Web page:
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History of the JCPC

History of the JCPC

The jurisdiction of the Judicial Committee of the Privy Council (JCPC) originated at the Norman conquest with the premise that:

"The King is the fountain of all justice throughout his Dominions, and exercises jurisdiction in his Council, which act in an advisory capacity to the Crown."

This council or court was the 'Curia Regis' from which springs the British judicial system. Subjects who had grievances against the administration of justice could submit their petitions to the King who appears to have exercised supreme appellate jurisdiction.

When Parliament developed out of this council, the majority of petitions were referred to the High Court of Parliament, which became the chief appellate tribunal.

At the beginning of the 14th century, receivers were appointed to aid the dispensation of justice in Parliament. One group was appointed for Great Britain and Ireland, and one for the Channel Islands.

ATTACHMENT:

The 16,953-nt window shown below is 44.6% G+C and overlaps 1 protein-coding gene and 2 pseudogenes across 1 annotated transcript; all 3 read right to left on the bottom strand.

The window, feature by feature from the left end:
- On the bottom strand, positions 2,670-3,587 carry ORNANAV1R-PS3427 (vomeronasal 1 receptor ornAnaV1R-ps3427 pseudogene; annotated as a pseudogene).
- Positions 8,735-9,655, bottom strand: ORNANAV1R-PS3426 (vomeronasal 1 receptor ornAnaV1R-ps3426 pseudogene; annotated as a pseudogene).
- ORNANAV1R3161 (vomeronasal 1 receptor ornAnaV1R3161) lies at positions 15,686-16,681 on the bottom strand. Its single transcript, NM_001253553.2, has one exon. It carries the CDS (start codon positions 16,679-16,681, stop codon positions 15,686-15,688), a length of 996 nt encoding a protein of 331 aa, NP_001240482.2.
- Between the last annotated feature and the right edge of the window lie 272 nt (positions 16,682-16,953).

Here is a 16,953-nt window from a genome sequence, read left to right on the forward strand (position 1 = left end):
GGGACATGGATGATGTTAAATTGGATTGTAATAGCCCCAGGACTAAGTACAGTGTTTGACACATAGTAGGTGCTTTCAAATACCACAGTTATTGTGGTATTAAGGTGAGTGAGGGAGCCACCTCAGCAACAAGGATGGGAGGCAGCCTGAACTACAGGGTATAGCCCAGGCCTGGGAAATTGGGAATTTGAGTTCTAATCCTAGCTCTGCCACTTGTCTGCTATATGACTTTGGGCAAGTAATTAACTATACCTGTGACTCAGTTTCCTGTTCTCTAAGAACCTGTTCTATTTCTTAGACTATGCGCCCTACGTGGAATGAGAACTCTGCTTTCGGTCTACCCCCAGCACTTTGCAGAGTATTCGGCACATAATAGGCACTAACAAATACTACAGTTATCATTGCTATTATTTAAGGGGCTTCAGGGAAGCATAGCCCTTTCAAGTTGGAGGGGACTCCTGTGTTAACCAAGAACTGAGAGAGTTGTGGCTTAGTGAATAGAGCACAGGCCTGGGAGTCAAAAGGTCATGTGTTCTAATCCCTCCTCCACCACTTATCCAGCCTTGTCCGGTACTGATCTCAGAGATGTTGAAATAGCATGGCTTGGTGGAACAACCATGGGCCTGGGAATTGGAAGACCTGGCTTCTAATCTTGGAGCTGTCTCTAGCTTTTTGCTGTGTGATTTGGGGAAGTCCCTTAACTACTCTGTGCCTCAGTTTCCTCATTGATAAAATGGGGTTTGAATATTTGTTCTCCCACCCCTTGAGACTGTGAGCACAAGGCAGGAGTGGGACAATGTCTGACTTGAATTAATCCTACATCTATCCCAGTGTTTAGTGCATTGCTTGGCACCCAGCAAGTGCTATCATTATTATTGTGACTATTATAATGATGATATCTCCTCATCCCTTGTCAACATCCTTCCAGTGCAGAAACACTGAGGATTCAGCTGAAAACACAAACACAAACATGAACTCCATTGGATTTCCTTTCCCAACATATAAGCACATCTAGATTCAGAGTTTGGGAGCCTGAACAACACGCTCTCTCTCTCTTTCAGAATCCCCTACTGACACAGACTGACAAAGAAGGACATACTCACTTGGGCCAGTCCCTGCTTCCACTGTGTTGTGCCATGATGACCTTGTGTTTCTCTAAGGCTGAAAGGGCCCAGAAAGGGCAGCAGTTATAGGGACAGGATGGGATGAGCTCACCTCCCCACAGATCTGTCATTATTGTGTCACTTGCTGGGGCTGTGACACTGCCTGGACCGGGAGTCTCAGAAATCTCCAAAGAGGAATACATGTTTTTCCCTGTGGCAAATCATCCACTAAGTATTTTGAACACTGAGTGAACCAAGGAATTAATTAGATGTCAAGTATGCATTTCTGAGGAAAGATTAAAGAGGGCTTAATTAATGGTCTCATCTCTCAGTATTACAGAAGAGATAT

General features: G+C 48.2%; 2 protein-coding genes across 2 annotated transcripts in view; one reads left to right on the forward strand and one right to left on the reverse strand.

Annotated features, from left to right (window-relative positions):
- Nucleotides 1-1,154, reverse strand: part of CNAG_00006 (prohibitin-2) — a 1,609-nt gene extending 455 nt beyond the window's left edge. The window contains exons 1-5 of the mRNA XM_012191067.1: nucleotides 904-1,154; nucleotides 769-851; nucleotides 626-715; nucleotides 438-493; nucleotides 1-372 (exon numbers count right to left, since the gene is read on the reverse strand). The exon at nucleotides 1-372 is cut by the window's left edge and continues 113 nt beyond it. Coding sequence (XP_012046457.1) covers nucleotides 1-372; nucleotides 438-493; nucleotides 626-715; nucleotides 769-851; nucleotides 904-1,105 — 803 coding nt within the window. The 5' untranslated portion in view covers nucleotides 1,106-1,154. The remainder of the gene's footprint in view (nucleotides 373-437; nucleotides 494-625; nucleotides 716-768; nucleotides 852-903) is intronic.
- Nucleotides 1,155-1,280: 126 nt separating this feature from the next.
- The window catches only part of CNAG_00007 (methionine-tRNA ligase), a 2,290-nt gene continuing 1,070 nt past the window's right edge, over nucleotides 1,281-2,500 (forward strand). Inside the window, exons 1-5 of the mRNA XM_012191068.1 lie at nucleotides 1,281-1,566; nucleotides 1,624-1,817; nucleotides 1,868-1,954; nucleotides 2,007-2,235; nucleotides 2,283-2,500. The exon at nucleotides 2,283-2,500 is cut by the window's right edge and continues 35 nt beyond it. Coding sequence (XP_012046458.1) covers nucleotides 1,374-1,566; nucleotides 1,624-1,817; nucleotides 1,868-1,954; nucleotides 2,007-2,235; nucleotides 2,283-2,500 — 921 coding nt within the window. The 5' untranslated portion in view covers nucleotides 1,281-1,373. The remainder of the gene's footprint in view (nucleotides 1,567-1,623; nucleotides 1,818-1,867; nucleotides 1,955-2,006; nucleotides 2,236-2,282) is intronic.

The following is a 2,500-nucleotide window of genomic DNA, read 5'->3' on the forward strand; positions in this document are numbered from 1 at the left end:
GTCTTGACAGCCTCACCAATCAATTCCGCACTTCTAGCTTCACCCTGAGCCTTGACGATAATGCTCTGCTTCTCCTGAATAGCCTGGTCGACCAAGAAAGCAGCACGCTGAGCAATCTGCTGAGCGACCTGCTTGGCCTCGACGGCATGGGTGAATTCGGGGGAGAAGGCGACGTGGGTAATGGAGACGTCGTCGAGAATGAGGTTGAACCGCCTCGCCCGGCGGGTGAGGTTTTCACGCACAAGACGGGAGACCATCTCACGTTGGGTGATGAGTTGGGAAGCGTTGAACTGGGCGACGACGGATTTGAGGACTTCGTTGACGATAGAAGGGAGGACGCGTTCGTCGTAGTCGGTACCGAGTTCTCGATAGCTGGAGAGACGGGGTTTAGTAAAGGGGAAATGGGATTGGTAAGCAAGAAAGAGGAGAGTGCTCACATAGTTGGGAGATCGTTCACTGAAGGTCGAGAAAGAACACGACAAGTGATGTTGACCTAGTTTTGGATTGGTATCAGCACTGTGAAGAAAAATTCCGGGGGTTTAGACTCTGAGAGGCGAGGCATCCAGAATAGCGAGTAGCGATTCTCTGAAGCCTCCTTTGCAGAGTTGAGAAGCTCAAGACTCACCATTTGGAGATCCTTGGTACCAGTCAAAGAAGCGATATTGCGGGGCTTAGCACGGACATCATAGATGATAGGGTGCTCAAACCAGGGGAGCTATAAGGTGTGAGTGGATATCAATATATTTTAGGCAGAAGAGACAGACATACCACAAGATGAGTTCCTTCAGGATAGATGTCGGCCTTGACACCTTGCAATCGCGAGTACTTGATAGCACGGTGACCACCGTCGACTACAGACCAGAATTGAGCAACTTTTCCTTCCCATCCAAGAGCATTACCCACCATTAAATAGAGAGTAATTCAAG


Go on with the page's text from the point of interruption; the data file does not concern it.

Appeals from the Channel Islands became the first regular appellate business of the King’s Council, now the JCPC. With the growth of the British empire, this business increased with appeals and petitions from the Royal Council, and Privy Council Committees were formed.

The present constitution of the JCPC is based on the Judicial Committee Act 1833.

Under the Appellate Jurisdiction Act 1876, the Law Lords became the permanent judges of the court.

Today, all Privy Counsellors who hold or have held high judicial office in the United Kingdom or have been judges of superior courts of certain Commonwealth countries, are eligible to sit if they are under 75 years of age.